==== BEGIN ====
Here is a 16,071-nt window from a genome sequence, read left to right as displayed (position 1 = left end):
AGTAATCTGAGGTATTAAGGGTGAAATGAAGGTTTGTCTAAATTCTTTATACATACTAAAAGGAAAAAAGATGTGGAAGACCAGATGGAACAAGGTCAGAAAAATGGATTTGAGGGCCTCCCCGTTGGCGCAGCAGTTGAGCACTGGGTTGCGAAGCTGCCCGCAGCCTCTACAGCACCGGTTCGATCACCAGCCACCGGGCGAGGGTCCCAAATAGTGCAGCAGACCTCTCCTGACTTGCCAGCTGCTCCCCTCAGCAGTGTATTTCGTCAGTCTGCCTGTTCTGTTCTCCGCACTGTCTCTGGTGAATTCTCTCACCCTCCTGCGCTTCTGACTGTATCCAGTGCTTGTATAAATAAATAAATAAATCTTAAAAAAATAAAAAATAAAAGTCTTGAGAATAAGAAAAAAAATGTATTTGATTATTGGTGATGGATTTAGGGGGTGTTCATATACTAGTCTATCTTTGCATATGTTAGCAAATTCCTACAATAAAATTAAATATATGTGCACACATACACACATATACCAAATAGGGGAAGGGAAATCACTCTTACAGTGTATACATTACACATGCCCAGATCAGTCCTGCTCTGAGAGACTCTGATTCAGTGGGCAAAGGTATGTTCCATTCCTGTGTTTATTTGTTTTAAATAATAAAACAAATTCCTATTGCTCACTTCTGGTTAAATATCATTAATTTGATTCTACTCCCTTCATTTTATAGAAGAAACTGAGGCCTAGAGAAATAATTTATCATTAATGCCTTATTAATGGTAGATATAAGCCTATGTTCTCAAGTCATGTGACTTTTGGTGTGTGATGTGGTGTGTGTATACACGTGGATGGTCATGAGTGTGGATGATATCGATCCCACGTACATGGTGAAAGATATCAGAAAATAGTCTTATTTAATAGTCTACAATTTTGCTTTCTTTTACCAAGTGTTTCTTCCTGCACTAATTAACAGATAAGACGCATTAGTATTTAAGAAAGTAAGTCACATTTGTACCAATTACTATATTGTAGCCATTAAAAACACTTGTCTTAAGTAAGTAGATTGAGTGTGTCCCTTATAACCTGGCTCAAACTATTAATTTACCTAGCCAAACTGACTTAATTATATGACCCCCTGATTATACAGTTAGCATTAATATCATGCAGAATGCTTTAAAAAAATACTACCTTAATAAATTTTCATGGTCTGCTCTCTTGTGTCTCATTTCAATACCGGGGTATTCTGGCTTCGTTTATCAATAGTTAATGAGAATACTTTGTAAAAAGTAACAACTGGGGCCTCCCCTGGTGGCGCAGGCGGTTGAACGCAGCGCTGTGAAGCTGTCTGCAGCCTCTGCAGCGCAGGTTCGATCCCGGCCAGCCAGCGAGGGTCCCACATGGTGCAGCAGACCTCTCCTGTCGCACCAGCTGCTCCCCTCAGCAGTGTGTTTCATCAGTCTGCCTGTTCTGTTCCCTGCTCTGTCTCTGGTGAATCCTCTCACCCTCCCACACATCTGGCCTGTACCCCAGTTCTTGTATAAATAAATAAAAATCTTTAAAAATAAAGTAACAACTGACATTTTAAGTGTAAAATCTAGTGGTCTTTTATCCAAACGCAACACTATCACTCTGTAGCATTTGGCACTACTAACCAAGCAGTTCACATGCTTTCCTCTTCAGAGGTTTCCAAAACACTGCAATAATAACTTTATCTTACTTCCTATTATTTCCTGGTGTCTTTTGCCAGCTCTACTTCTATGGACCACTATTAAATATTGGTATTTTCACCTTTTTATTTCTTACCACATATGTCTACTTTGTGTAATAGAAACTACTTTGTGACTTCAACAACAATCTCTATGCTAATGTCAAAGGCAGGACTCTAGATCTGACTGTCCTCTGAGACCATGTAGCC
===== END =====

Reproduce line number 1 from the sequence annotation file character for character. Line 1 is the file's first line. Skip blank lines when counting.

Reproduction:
Here is a 16,071-nt window from a genome sequence, read left to right as displayed (position 1 = left end):